Emily Cross is Cross Record. The only way to experience Cross Record is to listen. It’s hard to describe the sounds you’ll hear. The sonic landscape shifts and morphs from piece-to-piece, from second-to-second. The listener, at first will be lost in this wilderness of acoustics and electronics, sudden sound giving way to sudden silence, but the constant changing becomes comforting. Cross is a truly adept songwriter, but it might not be the type of songs you expect. Let’s call them sound collages. There are bright flashes of percussion, colorful static, and Cross’s effect-laden voice beckoning you forward, now to the left, right into a barrage of distorted electric guitars, but beyond there, a swell of droney acoustic instruments. Her album Be Good is an adventure record – just click play and see where it takes you.

Here Cross Record’s Folkadelphia Session below:

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Folkadelphia Session: Jess Williamson


Texas multidisciplinary artist Jess Williamson is our first Folkadelphia Session back after working on and airing our Unsung Episode on Jason Molina and Songs: Ohia, which you can listen to here. Perhaps my mind is just very stuck on Molina’s particular style and tone, but I can’t help making certain comparisons between the two artists, especially with Williamson’s most recent collection of songs, last year’s Native State.

As with Molina, Williamson has a knack for making music that seems so personal and introspective that it suddenly starts turning to become embracing to all of the listeners. Continue reading →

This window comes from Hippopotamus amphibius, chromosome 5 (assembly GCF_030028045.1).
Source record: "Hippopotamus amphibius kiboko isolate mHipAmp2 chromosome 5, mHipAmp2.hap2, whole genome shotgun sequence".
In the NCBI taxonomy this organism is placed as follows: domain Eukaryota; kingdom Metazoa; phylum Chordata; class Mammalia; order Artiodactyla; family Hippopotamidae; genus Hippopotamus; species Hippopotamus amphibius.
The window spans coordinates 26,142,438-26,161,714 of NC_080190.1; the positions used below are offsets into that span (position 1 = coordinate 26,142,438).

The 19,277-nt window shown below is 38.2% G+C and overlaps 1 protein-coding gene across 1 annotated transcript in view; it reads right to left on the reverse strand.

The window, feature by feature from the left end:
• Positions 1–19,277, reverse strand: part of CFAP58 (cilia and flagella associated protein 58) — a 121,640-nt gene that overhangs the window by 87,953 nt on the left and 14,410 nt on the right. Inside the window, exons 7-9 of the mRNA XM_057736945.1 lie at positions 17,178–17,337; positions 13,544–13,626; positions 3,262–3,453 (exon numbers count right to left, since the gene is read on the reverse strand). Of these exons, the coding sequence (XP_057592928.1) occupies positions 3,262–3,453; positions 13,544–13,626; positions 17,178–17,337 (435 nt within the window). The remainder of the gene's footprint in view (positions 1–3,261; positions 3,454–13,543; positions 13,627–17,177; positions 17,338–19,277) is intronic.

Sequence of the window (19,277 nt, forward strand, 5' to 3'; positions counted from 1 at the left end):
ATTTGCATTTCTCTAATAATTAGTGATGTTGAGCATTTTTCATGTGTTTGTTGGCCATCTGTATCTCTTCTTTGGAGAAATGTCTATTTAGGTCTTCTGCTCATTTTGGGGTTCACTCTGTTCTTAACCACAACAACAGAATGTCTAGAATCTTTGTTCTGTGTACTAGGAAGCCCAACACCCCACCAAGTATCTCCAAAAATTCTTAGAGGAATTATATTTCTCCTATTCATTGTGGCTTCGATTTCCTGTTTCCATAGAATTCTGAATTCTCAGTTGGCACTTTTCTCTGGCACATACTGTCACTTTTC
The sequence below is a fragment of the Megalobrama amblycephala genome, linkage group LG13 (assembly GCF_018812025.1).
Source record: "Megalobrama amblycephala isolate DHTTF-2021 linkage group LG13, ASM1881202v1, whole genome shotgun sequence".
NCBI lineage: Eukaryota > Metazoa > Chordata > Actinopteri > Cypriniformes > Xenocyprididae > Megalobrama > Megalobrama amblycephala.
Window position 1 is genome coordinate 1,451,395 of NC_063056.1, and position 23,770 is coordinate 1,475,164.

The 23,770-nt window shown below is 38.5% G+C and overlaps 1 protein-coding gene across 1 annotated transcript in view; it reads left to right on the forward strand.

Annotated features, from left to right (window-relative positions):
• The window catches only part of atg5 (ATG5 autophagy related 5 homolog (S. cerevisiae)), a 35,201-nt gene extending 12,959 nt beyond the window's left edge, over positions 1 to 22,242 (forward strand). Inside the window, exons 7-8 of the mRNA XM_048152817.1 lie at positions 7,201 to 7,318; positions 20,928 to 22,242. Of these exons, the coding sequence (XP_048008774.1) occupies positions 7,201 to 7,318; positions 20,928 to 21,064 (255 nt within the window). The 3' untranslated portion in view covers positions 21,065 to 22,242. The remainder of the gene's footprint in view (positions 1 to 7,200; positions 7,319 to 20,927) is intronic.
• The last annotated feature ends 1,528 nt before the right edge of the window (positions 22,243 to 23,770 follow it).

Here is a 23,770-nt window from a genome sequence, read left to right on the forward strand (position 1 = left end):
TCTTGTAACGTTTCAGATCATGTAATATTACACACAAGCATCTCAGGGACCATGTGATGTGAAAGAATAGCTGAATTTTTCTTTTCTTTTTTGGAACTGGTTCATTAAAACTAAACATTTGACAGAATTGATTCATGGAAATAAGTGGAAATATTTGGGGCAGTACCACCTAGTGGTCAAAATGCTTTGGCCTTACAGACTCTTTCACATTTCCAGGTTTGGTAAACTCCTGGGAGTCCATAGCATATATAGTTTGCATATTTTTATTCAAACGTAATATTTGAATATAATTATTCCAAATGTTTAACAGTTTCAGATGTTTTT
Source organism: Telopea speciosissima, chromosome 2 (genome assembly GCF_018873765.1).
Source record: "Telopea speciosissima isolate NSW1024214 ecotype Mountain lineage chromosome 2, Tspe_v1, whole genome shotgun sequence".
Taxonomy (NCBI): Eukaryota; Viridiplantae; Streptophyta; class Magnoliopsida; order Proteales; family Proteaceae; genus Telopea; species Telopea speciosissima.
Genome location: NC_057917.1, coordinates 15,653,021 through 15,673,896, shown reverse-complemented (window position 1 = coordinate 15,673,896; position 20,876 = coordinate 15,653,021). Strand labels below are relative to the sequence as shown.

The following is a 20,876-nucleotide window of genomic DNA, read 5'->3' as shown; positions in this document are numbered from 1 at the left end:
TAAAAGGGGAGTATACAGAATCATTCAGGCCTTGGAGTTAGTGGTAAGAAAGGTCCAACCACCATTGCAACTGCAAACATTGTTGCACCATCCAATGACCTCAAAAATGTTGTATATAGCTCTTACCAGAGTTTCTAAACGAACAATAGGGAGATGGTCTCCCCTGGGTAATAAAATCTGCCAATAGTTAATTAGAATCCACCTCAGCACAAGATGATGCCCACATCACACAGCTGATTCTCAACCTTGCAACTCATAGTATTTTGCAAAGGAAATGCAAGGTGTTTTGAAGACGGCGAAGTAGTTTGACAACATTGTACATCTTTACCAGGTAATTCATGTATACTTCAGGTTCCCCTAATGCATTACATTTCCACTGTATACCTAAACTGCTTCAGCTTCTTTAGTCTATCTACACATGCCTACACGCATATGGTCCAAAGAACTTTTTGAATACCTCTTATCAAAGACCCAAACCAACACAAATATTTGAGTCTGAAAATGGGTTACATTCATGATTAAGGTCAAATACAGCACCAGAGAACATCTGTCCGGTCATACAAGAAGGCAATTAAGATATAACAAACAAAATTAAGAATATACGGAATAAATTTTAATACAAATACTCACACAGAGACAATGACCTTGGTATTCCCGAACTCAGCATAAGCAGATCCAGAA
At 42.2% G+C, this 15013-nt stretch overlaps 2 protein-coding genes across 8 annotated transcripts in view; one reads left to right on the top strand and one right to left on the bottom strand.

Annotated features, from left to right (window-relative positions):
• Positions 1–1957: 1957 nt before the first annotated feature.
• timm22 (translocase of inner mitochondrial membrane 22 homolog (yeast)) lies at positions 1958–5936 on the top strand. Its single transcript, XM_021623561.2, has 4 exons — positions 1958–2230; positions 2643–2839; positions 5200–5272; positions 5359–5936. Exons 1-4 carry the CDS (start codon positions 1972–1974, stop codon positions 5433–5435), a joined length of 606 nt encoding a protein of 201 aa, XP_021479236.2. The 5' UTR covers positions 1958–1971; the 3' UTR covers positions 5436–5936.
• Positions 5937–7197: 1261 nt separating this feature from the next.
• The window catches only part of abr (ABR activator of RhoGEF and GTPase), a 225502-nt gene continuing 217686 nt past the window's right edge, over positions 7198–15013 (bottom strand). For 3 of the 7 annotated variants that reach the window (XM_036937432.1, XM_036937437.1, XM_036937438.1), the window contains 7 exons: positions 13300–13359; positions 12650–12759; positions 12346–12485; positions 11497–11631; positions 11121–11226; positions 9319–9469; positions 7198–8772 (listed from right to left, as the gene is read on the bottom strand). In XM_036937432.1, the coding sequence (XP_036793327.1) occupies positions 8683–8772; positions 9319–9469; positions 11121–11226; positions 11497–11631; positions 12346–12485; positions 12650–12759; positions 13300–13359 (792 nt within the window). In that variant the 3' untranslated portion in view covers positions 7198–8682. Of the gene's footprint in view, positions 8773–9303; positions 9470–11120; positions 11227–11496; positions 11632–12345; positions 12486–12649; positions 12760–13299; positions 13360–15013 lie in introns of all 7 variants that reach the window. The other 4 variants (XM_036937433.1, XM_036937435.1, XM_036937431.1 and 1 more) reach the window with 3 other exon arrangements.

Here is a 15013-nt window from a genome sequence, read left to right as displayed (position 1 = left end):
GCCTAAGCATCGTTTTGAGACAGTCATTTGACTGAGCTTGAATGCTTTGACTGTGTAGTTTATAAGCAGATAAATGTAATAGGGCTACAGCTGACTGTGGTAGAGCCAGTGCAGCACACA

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Folkadelphia Session: Rose Windows

Photo by Lauren Rodriguez
Photo by Lauren Rodriguez

In 2015, Rose Windows, the Seattle-based, hard-to-pin-down-exactly-what-they-do, psychedelic rock band on Sub Pop Records, will release their highly anticipated second full length album. This follows their debut The Sun Dogs released a couple of years ago which made quite an impact on most all who heard it. What initially drew us to Rose Windows was their sonic connection (perceived by us) to our favorite era of experimental British folk-rock, updated for the modern era. We thought they carried that torch well. We stuck around because of their intensity, their multi-layered sound that becomes apparent with repeated listens, and, perhaps most importantly, their powerful and mesmerizing live show. If you take anything away from this session, it’s that Rose Windows is a band you need to see in action.